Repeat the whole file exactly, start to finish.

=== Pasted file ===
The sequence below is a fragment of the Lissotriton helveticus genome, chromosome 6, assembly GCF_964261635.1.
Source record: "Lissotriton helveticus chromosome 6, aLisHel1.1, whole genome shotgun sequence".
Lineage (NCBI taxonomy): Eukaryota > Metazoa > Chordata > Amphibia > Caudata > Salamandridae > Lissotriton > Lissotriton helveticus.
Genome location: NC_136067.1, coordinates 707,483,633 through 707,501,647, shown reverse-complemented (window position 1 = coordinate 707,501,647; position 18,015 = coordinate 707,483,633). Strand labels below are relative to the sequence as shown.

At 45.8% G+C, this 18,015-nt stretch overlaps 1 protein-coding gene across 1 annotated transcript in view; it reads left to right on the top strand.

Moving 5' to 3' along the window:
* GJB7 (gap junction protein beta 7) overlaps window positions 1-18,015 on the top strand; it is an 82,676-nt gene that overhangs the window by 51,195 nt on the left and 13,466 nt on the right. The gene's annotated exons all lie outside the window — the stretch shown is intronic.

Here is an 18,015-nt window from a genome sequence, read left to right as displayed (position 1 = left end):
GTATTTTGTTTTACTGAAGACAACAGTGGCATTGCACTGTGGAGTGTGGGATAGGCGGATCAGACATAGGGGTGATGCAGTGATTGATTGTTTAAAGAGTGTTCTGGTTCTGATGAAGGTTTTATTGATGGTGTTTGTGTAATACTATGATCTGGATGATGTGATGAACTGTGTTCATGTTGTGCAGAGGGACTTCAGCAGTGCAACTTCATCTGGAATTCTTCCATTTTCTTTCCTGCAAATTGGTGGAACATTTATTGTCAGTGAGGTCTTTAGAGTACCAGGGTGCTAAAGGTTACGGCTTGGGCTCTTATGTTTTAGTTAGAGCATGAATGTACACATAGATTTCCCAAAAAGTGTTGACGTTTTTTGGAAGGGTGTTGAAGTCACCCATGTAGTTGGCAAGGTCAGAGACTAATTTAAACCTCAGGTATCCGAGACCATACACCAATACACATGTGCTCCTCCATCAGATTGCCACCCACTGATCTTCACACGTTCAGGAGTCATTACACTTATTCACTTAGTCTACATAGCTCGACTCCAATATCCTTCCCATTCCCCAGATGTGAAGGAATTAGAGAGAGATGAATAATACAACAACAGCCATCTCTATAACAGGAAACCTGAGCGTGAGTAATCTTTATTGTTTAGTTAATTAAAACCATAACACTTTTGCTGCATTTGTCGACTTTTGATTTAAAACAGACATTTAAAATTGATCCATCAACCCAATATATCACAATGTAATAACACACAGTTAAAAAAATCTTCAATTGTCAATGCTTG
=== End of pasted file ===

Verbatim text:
The sequence below is a fragment of the Lissotriton helveticus genome, chromosome 6, assembly GCF_964261635.1.
Source record: "Lissotriton helveticus chromosome 6, aLisHel1.1, whole genome shotgun sequence".
Lineage (NCBI taxonomy): Eukaryota > Metazoa > Chordata > Amphibia > Caudata > Salamandridae > Lissotriton > Lissotriton helveticus.
Genome location: NC_136067.1, coordinates 707,483,633 through 707,501,647, shown reverse-complemented (window position 1 = coordinate 707,501,647; position 18,015 = coordinate 707,483,633). Strand labels below are relative to the sequence as shown.

At 45.8% G+C, this 18,015-nt stretch overlaps 1 protein-coding gene across 1 annotated transcript in view; it reads left to right on the top strand.

Moving 5' to 3' along the window:
* GJB7 (gap junction protein beta 7) overlaps window positions 1-18,015 on the top strand; it is an 82,676-nt gene that overhangs the window by 51,195 nt on the left and 13,466 nt on the right. The gene's annotated exons all lie outside the window — the stretch shown is intronic.

Here is an 18,015-nt window from a genome sequence, read left to right as displayed (position 1 = left end):
GTATTTTGTTTTACTGAAGACAACAGTGGCATTGCACTGTGGAGTGTGGGATAGGCGGATCAGACATAGGGGTGATGCAGTGATTGATTGTTTAAAGAGTGTTCTGGTTCTGATGAAGGTTTTATTGATGGTGTTTGTGTAATACTATGATCTGGATGATGTGATGAACTGTGTTCATGTTGTGCAGAGGGACTTCAGCAGTGCAACTTCATCTGGAATTCTTCCATTTTCTTTCCTGCAAATTGGTGGAACATTTATTGTCAGTGAGGTCTTTAGAGTACCAGGGTGCTAAAGGTTACGGCTTGGGCTCTTATGTTTTAGTTAGAGCATGAATGTACACATAGATTTCCCAAAAAGTGTTGACGTTTTTTGGAAGGGTGTTGAAGTCACCCATGTAGTTGGCAAGGTCAGAGACTAATTTAAACCTCAGGTATCCGAGACCATACACCAATACACATGTGCTCCTCCATCAGATTGCCACCCACTGATCTTCACACGTTCAGGAGTCATTACACTTATTCACTTAGTCTACATAGCTCGACTCCAATATCCTTCCCATTCCCCAGATGTGAAGGAATTAGAGAGAGATGAATAATACAACAACAGCCATCTCTATAACAGGAAACCTGAGCGTGAGTAATCTTTATTGTTTAGTTAATTAAAACCATAACACTTTTGCTGCATTTGTCGACTTTTGATTTAAAACAGACATTTAAAATTGATCCATCAACCCAATATATCACAATGTAATAACACACAGTTAAAAAAATCTTCAATTGTCAATGCTTG